A missionary lady was sitting by her window as she opened her mail. In one letter she found a crisp, new, ten-dollar bill. She was pleasantly surprised, but then she noticed a poorly dressed stranger leaning on a post by her window. She could not get him off her mind. Thinking that he might be in greater need than her, she slipped the bill into an envelope and wrote "Do not despair". She handed the envelope through the window to the man. He read the note, smiled, tipped his hat and walked away.
The next day she heard a knock at the door. There the same man handed her a roll of bills. When she asked what they were, he said, "That's your sixty bucks, lady! 'Do not despair" paid five to one! "
The Old Testament reading from 2 Kings 5: 1-14 is a classic example of the conflict between man's way of doing things and God's way of doing things. Naaman wanted to be healed, but in his own way. He wanted Elisha to come out and perform some sort of healing ritual. He wanted to wash in rivers of his own choosing. When he did not get his way, he reacted like a small child does when it does not get its own way-he had a temper tantrum. It took the words of someone insignificant to convince Naaman to humble himself and submit to God's plan. All of us are lepers who need God's healing touch, but sometimes we can not see beyond our successes and shortcomings and realize that we need to be healed.
Leprosy was significant in the Bible for several reasons:
1. The leper was considered to be unclean and had to be isolated form the rest of society. Whenever he went out, he had to cry "unclean", and he had to wear black with a hood covering his face. He also had to live outside the city walls.
2. Leprosy was incurable in Bible times just as sin is incurable by man.
3. When Jesus healed a leper he always pronounced the person cleansed, not healed.
4. The rite of purification in the Old Testament only recognized the fact that a leper was clean. It did not cure the leper.
5. Leprosy begins on the outside and then erupts on the skin. Sin also begins with what we are and then erupts on the surface.
6. The priest was to examine the leper and pronounce the person clean or unclean depending on his observation of the facts. Since Christ has provided cleansing from sin, every believer as a believer priest is to detect sin in their own life and pronounce it as sin when it first appears.
7. The pain of leprosy was not severe because it also killed the nerves in the affected area. Portions of the body became numb, muscles wasted away and fingers and toes developed ulcers. Sin is like that. We are dead spiritually, so we do not feel the pain of our sin.
8. The leper was often considered to be dead, and people without Christ are nothing more than spiritual zombies.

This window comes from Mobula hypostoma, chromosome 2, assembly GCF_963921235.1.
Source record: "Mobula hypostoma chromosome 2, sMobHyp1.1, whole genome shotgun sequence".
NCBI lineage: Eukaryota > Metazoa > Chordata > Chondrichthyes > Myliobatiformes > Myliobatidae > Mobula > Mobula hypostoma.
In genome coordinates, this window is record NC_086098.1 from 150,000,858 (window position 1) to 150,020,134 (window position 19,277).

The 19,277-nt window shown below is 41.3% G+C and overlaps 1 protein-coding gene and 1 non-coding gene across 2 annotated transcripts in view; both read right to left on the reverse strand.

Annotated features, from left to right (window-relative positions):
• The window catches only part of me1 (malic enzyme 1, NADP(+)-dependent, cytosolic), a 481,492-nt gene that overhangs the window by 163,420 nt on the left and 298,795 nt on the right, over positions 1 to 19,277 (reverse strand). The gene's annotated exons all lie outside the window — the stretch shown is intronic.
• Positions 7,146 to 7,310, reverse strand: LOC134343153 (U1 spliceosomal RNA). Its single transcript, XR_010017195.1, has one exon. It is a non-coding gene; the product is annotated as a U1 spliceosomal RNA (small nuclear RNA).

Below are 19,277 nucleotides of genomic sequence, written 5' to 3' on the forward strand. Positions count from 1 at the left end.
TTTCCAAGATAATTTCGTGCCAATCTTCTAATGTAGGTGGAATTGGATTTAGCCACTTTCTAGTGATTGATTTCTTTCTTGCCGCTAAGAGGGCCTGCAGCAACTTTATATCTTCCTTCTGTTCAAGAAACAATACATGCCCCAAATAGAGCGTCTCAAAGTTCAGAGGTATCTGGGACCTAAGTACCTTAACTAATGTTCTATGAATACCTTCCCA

9. Leprosy and sin occurs regardless of one's position, power, honor, possessions or wealth.
10. The restoration of the leper is a metaphor for the restoration of us to God when we accept him in faith.
11. Leprosy destroys the body, and sin destroys our relationship with Christ.
God does not work according to our ideas or plans. In fact, there is an old joke that goes, "How do you make God laugh? Tell him your plans". When we let God tell us what to do, we will be cleansed from our sins. When we follow God's plan for our lives instead of our own plans, we will be cleansed from our sins.
Believe it or not, God gave Naaman his victories. It was part of the greater purpose to reveal God's power and mercy to Naaman the foreigner. It shows that God is for everyone- both Jews and Gentiles. It foreshadows the opening of the Gospel to the Gentiles in the Book of Acts.
God often speaks through humble people. He used the Israeli slave girl to lead Naaman to Elisha-the first step in his healing. He used the soldier to convince Naaman to obey Elisha's orders-the second step in his healing. Elisha was also humble. He did not use any of his powers to heal Naaman-God did. Elisha did not even leave his house to meet Naaman in person. Humble people are used by God at any time and in any place he chooses and in any way he chooses.
God also acts through simple acts of obedience that do not seem to be related to the problem. For example, washing seven times in the Jordan River might not seem to be related to Naaman's leprosy. The solution called for faith. The faith began with the little servant girl when she innocently assumed God's power. Because of the girl's faith, Naaman's wife told her husband, and he told the king. Naaman had his doubts, but he went. His servants had more faith, because they convinced Naaman to try Elisha's remedy.